Dallas Jeweler’s Stolen Goods Said to Turn Up at GIA Hong Kong

Two diamonds said to be stolen from a Dallas retailer have turned up at the Gemological Institute of America’s Hong Kong lab—and now the retailer has launched a court case to determine their true ownership.

According to court papers filed Sept. 4 in Dallas district court, the plaintiff’s store, Henryk Kostman Fine Jewelry, was burglarized pn Sept. 6, 2010. The papers say that the thieves made off with, among other items, two diamonds: a 6.02-ct. emerald cut, and a 4.51 ct. square modified brilliant cut. The theft was reported to the Dallas police department and the GIA, which had previously issued reports for the diamonds.

The papers further allege that in June, two Hong Kong companies delivered the diamonds to GIA for grading. The GIA subsequently determined the diamonds were identical “in every aspect” to the stones it originally graded. It notified the retail store.

The case requests that GIA be enjoined from returning the diamonds to the Hong Kong companies until a determination of their origin can be made. The papers stipulate that “GIA is an innocent stakeholder” in this case.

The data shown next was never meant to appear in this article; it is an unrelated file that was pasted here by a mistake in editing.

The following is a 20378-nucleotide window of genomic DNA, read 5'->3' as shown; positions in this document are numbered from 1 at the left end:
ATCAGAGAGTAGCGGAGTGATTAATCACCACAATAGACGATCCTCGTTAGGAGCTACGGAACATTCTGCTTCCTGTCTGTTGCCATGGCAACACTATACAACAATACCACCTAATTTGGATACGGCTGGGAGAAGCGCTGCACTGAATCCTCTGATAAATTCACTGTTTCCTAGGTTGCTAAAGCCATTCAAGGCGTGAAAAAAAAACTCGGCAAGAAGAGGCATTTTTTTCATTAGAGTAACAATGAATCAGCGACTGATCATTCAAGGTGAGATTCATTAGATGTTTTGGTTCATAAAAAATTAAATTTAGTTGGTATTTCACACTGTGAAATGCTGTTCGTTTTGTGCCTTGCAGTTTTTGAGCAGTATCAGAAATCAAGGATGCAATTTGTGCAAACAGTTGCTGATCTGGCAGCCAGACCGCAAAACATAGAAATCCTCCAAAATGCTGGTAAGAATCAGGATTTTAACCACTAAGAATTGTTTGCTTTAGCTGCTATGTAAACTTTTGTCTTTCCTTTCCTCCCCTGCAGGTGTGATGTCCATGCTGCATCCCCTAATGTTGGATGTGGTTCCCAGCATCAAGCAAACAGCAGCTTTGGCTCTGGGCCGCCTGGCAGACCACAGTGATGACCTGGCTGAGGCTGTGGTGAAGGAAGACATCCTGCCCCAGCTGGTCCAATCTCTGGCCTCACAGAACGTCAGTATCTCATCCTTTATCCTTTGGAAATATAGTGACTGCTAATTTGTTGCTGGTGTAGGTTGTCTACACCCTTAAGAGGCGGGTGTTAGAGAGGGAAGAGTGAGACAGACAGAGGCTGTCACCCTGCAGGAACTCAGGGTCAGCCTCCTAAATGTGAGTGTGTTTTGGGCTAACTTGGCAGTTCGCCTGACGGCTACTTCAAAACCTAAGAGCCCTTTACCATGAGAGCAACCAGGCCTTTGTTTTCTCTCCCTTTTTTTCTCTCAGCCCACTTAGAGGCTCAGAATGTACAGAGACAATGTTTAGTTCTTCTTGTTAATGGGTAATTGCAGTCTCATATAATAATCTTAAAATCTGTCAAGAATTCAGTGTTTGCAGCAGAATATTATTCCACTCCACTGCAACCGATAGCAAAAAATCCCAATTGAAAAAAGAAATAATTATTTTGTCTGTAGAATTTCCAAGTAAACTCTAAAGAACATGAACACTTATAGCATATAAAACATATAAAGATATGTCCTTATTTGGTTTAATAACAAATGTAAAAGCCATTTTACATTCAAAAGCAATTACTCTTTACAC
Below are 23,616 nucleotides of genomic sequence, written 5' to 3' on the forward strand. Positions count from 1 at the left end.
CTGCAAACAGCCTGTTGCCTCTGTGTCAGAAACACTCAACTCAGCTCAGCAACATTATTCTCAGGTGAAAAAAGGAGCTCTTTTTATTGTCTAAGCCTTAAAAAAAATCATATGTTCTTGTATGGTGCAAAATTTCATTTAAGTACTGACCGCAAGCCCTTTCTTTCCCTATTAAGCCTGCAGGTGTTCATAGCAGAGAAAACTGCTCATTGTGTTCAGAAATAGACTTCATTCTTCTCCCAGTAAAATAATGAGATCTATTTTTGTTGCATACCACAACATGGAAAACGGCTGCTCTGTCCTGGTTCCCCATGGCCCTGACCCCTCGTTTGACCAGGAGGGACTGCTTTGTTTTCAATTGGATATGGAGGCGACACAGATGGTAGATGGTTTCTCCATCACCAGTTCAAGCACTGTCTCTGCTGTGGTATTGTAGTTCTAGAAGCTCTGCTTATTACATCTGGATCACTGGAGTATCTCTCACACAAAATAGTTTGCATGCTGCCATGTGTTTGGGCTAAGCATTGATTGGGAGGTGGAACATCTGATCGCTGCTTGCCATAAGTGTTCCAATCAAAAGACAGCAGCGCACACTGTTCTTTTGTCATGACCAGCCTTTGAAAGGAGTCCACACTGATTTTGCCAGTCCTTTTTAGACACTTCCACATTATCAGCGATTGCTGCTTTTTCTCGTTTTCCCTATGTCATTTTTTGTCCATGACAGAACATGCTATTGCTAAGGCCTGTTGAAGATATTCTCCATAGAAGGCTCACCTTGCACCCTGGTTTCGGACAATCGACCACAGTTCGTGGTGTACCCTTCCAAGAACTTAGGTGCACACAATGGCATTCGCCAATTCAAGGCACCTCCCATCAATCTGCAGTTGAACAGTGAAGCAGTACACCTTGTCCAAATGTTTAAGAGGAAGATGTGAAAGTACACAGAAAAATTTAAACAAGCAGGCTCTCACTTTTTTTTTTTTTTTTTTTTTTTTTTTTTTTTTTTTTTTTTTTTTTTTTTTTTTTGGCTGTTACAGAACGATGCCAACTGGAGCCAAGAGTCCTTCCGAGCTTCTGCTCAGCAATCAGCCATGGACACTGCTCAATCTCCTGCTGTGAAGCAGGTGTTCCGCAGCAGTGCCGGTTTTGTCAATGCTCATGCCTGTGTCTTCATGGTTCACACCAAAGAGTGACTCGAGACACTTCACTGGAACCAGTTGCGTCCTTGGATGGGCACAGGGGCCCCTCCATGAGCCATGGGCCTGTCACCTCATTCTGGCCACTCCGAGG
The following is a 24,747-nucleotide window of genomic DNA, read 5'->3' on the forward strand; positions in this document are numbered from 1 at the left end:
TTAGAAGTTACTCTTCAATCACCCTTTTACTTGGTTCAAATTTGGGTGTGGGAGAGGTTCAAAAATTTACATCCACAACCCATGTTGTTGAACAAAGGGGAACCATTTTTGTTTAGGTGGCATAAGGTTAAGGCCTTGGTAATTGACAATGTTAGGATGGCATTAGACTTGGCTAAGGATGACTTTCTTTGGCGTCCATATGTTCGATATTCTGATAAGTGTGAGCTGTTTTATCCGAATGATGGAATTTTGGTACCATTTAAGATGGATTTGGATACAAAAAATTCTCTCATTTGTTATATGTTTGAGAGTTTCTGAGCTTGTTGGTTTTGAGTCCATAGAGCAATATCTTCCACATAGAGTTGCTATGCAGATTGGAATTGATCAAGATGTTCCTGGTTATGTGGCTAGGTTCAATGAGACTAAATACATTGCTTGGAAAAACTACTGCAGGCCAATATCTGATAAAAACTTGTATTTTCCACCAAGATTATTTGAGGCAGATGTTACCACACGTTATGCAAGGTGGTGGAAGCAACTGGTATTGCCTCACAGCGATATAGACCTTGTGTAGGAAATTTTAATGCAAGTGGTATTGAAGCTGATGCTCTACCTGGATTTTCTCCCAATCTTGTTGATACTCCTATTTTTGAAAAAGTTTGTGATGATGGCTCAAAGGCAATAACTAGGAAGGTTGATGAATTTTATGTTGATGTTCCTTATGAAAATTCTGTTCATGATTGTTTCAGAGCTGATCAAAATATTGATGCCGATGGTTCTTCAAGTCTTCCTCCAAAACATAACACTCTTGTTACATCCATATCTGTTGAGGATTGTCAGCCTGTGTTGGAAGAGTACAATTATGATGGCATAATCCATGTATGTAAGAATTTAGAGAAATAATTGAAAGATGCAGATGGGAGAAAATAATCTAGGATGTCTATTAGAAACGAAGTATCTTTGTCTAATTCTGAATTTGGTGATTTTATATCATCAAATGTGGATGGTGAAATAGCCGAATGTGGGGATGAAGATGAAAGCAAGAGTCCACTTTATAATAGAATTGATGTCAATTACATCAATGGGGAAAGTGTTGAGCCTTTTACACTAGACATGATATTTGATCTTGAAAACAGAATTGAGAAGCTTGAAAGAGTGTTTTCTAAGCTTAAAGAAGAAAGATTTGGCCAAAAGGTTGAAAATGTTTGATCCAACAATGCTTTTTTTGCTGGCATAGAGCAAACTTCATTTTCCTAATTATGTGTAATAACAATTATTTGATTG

GIA has faced similar cases before, when it received two stones said to be stolen from a Graff store.

GIA spokesman Stephen Morrisseau said that “while GIA cannot comment on any pending litigation, GIA can confirm that a lawsuit has been filed relating to the ownership of a stone that was submitted to GIA for grading. The court has directed that GIA hold the stone pending a decision from the court as to its rightful owner.”

“If a GIA-graded stone is reported lost or stolen and we are notified, GIA may be able to identify the stone if it is later submitted to GIA for grading,” Morrisseau continues. “In such an instance GIA notifies both the client who reported the loss and the client who submitted the possibly-similar stone, asking the parties to resolve the disputed claims of ownership. In such cases GIA follows the instructions of the relevant court or legal authorities.”

For more on the GIA’s anti-theft policies, read “School of Rocks” in JCK‘s June 2012 issue.

The store did not respond to a request for comment. The Asian dealers could not be reached for comment.

Follow JCK on Instagram: @jckmagazine
Follow JCK on Twitter: @jckmagazine
Follow JCK on Facebook: @jckmagazine
JCK logo

Log Out

Are you sure you want to log out?

CancelLog out